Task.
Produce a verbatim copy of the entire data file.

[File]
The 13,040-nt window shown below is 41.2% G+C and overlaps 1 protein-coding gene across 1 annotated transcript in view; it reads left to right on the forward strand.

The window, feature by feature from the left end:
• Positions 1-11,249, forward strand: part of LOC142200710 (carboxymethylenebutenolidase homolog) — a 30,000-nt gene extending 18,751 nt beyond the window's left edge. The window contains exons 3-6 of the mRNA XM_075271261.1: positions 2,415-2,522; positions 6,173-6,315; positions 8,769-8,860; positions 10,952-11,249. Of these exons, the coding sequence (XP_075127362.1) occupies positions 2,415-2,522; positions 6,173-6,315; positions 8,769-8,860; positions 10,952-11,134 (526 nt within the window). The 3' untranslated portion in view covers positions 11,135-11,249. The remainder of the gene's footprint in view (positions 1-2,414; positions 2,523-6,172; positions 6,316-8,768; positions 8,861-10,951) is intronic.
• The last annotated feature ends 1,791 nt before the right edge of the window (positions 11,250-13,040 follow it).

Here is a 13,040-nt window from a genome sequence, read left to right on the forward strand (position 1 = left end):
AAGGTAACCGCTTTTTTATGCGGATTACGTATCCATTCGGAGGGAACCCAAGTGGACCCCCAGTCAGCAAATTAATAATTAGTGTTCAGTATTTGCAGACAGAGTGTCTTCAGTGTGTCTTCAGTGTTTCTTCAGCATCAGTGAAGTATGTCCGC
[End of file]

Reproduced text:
The 13,040-nt window shown below is 41.2% G+C and overlaps 1 protein-coding gene across 1 annotated transcript in view; it reads left to right on the forward strand.

The window, feature by feature from the left end:
• Positions 1-11,249, forward strand: part of LOC142200710 (carboxymethylenebutenolidase homolog) — a 30,000-nt gene extending 18,751 nt beyond the window's left edge. The window contains exons 3-6 of the mRNA XM_075271261.1: positions 2,415-2,522; positions 6,173-6,315; positions 8,769-8,860; positions 10,952-11,249. Of these exons, the coding sequence (XP_075127362.1) occupies positions 2,415-2,522; positions 6,173-6,315; positions 8,769-8,860; positions 10,952-11,134 (526 nt within the window). The 3' untranslated portion in view covers positions 11,135-11,249. The remainder of the gene's footprint in view (positions 1-2,414; positions 2,523-6,172; positions 6,316-8,768; positions 8,861-10,951) is intronic.
• The last annotated feature ends 1,791 nt before the right edge of the window (positions 11,250-13,040 follow it).

Here is a 13,040-nt window from a genome sequence, read left to right on the forward strand (position 1 = left end):
AAGGTAACCGCTTTTTTATGCGGATTACGTATCCATTCGGAGGGAACCCAAGTGGACCCCCAGTCAGCAAATTAATAATTAGTGTTCAGTATTTGCAGACAGAGTGTCTTCAGTGTGTCTTCAGTGTTTCTTCAGCATCAGTGAAGTATGTCCGC